For most countries and whatever the gender, achieving nutritional adequacy implied between-food-group subtitutions (i.e., replacing items from the sugar/fat/alcohol food-group with items from the fruit and vegetables and starchy food-groups), but increased GHGE. Once nutritional adequacy was met, to decrease GHGE, the optimization process further induced within-food-groups substitutions that were reinforced by stepwise GHGE reductions. Diet modeling results showed the need for changes in consumption of animal-based products but those changes differed according to country and gender, particularly for fish, poultry, and non-liquid milk dairy. Depending on country and gender, maximal GHGE reductions achievable ranged from 62% to 78% but they induced large departures from observed diets (at least 2.8?kg/day of total absolute weight change) by modifying the quantity of at least 99% of food items.
Setting nutritional goals with no consideration for the environment may increase GHGE. However, diet sustainability can be improved by substituting food items from the sugar/fat/alcohol food group with fruit, vegetables, and starches, and country-specific changes in consumption of animal-based products. Standardized surveys and individual diet modeling are promising tools for further exploring ways to achieve sustainable diets in Europe.
PubMed ID
29402959 View in PubMed
Less detail

Dyslipidemia and reference values for fasting plasma lipid concentrations in Danish/North-European White children and adolescents.

https://arctichealth.org/en/permalink/ahliterature289937
Source
BMC Pediatr. 2017 04 28; 17(1):116
Publication Type
Clinical Trial
Journal Article
Research Support, Non-U.S. Gov't
Date
04-28-2017
Author
Tenna Ruest Haarmark Nielsen
Ulrik Lausten-Thomsen
Cilius Esmann Fonvig
Christine Bøjsøe
Lise Pedersen
Palle Skov Bratholm
Torben Hansen
Oluf Pedersen
Jens-Christian Holm
Author Affiliation
The Children's Obesity Clinic, Department of Pediatrics, Copenhagen University Hospital Holbæk, Smedelundsgade 60, DK 4300, Holbæk, Denmark. ter@regionsjaelland.dk.
Source
BMC Pediatr. 2017 04 28; 17(1):116
Date
04-28-2017
Language
English
Publication Type
Clinical Trial
Journal Article
Research Support, Non-U.S. Gov't
Keywords
Adolescent
Biomarkers - blood
Case-Control Studies
Child
Cholesterol - blood
Cross-Sectional Studies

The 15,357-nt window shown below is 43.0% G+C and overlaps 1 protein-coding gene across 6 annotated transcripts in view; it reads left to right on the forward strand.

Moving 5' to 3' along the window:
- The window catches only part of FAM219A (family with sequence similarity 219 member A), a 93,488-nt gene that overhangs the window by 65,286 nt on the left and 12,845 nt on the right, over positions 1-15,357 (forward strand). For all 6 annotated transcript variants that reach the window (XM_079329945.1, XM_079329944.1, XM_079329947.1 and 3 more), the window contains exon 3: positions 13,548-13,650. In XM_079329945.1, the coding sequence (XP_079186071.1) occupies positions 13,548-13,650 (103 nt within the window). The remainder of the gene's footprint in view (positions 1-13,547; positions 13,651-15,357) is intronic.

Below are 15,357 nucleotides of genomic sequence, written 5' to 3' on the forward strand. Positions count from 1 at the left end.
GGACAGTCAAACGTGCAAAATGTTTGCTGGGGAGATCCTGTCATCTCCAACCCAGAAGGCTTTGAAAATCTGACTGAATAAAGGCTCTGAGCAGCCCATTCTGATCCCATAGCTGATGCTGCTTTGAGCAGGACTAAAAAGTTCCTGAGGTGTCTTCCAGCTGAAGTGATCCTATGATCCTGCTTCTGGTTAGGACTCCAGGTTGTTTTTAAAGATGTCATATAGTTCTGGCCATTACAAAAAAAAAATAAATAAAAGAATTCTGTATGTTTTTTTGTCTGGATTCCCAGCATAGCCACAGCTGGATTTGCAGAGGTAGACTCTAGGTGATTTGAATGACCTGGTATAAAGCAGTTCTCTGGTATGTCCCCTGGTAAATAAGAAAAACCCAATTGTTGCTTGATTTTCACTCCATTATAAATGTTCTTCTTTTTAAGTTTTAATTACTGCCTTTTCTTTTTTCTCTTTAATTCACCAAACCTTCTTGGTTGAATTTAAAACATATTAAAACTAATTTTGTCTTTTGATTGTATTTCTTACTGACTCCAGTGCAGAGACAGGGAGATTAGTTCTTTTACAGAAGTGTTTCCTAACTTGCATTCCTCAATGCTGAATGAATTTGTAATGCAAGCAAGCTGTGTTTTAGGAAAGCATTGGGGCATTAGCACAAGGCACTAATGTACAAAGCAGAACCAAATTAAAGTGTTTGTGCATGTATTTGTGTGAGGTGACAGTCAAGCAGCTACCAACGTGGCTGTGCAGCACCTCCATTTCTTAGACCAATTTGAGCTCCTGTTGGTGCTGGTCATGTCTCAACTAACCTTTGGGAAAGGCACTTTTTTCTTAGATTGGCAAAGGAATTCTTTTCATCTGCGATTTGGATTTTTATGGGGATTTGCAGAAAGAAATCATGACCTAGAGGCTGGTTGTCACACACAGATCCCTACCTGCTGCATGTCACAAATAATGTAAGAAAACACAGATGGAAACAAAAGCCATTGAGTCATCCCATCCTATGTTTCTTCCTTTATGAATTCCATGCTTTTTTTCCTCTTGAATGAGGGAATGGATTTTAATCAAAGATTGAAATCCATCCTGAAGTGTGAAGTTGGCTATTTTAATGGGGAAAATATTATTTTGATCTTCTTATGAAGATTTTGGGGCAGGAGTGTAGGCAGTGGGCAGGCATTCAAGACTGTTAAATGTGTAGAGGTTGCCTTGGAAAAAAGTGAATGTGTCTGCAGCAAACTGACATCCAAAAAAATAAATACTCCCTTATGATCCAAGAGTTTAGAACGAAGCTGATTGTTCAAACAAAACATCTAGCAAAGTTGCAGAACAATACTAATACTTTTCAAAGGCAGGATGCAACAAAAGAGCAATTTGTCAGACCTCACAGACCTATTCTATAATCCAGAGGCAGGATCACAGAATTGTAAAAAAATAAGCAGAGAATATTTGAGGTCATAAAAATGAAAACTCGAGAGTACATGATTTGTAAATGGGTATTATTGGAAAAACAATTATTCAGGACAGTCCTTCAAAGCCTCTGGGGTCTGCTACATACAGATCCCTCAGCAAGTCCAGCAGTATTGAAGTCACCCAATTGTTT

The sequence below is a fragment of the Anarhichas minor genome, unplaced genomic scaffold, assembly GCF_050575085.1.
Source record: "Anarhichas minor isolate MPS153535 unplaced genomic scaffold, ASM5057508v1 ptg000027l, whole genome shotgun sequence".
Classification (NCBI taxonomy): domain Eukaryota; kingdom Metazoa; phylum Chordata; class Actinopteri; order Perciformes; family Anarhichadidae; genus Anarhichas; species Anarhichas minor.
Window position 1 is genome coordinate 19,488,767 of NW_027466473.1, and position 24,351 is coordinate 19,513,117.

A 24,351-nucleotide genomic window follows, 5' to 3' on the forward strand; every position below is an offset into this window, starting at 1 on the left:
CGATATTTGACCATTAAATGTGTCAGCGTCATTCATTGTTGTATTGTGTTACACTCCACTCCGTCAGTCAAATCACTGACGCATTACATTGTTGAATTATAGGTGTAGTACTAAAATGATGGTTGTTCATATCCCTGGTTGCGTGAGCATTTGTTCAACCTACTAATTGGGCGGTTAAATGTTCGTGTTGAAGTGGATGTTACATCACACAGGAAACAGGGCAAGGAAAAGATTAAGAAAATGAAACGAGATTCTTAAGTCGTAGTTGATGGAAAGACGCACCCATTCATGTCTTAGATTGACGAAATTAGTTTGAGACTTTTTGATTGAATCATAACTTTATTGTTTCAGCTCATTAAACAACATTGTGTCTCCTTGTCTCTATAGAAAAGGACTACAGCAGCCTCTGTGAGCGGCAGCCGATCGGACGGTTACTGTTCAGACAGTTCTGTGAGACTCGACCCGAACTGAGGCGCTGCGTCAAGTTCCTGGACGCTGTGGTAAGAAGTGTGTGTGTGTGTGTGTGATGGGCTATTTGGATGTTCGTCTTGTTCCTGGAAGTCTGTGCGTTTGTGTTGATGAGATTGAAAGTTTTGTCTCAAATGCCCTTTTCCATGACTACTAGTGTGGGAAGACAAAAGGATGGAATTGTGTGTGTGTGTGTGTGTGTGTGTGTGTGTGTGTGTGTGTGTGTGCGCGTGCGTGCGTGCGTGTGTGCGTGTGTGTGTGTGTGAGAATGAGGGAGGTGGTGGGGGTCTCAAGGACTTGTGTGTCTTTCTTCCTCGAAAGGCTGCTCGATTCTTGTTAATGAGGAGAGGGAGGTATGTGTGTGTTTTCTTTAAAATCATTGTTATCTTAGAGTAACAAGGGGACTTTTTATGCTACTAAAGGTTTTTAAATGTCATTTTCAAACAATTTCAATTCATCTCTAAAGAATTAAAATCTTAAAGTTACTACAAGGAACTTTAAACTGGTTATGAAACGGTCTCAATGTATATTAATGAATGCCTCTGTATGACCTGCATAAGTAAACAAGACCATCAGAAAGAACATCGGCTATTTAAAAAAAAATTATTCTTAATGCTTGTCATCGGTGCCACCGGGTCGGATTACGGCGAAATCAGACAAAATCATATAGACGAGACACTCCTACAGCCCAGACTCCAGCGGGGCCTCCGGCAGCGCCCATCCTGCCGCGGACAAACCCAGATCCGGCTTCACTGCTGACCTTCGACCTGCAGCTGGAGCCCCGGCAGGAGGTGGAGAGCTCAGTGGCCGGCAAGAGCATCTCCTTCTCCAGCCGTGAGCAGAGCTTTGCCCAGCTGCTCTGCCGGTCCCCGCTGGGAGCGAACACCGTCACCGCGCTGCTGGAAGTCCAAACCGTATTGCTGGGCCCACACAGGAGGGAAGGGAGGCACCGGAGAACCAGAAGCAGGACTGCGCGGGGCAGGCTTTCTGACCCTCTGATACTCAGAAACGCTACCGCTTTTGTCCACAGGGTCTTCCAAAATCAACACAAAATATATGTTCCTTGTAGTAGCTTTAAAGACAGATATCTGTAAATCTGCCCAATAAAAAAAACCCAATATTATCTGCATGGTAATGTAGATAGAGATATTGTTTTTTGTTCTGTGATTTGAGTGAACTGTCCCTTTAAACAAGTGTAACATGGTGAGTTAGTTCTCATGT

Denmark - epidemiology
Dyslipidemias - blood - complications - diagnosis - epidemiology
Europe - epidemiology
European Continental Ancestry Group
Fasting
Female
Humans
Logistic Models
Male
Pediatric Obesity - blood - complications - diagnosis - epidemiology
Prevalence
Reference Values
Triglycerides - blood
Young Adult
Abstract
Dyslipidemia is reported in 27 - 43% of children and adolescents with overweight/obesity and tracks into adulthood, increasing the risk of cardiovascular morbidity. Cut-off values for fasting plasma lipid concentrations are typically set at fixed levels throughout childhood. The objective of this cross-sectional study was to generate fasting plasma lipid references for a Danish/North-European White population-based cohort of children and adolescents, and investigate the prevalence of dyslipidemia in this cohort as well as in a cohort with overweight/obesity.
A population-based cohort of 2141 (1275 girls) children and adolescents aged 6 - 19 (median 11.5) years was recruited from 11 municipalities in Denmark. Additionally, a cohort of children and adolescents of 1421 (774 girls) with overweight/obesity aged 6 - 19 years (median 11.8) was recruited for the study. Height, weight, and fasting plasma lipid concentrations were measured on all participants. Smoothed reference curves and percentiles were generated using the Generalized Additive Models for Location Scale and Shape package in the statistical software R.
In the population-based cohort, plasma concentrations of total cholesterol (TC) (P 
Notes
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PubMed ID
28454530 View in PubMed
Less detail

Eurasian river spring flood observations support net Arctic Ocean mercury export to the atmosphere and Atlantic Ocean.

https://arctichealth.org/en/permalink/ahliterature298008
Source
Proc Natl Acad Sci U S A. 2018 12 11; 115(50):E11586-E11594
Publication Type
Journal Article
Research Support, Non-U.S. Gov't
Date
12-11-2018
Author
Jeroen E Sonke
Roman Teisserenc
Lars-Eric Heimbürger-Boavida
Mariia V Petrova
Nicolas Marusczak
Theo Le Dantec
Artem V Chupakov
Chuxian Li
Colin P Thackray
Elsie M Sunderland
Nikita Tananaev
Oleg S Pokrovsky
Author Affiliation
Laboratoire Géosciences Environnement Toulouse, CNRS/Institute for Research and Development/Université Paul Sabatier-Toulouse III, 31400 Toulouse, France; jeroen.sonke@get.omp.eu.
Source
Proc Natl Acad Sci U S A. 2018 12 11; 115(50):E11586-E11594
Date
12-11-2018
Language
English
Publication Type
Journal Article
Research Support, Non-U.S. Gov't
Keywords
Air Pollutants - analysis
Arctic Regions
Asia
Atlantic Ocean
Environmental monitoring
Europe
Floods
Humans
Mercury - analysis
Models, Theoretical
Rivers - chemistry
Seasons
Water Pollutants, Chemical - analysis
Abstract